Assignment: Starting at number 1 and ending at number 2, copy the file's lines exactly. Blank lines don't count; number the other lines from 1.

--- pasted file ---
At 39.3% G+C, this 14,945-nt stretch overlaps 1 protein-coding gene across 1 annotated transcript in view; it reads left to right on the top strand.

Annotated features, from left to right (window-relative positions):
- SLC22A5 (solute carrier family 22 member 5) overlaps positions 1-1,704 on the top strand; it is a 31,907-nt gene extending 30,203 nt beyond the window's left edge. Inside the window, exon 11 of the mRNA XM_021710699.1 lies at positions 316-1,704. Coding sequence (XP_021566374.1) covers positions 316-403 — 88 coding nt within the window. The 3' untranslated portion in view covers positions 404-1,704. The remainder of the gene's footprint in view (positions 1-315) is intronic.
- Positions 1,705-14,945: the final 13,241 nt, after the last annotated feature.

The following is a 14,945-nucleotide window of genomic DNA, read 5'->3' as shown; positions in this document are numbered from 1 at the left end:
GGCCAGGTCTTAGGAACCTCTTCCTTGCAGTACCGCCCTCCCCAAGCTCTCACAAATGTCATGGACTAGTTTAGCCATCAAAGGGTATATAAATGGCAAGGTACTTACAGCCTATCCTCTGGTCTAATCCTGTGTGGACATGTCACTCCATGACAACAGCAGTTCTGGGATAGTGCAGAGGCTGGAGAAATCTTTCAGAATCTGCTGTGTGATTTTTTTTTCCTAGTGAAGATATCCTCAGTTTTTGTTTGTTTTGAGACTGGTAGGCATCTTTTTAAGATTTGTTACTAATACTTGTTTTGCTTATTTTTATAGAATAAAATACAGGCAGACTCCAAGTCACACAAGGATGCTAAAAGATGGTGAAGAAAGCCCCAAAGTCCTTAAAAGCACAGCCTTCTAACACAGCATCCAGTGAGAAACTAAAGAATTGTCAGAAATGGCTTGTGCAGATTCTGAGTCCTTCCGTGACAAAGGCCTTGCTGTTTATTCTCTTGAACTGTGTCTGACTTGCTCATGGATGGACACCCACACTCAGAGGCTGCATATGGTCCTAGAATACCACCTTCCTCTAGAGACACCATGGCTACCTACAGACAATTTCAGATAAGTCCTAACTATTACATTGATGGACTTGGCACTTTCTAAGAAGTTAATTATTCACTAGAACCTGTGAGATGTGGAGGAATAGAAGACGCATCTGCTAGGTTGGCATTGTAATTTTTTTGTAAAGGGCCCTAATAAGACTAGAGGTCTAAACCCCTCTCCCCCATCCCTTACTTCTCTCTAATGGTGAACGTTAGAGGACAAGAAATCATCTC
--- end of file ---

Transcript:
At 39.3% G+C, this 14,945-nt stretch overlaps 1 protein-coding gene across 1 annotated transcript in view; it reads left to right on the top strand.

Annotated features, from left to right (window-relative positions):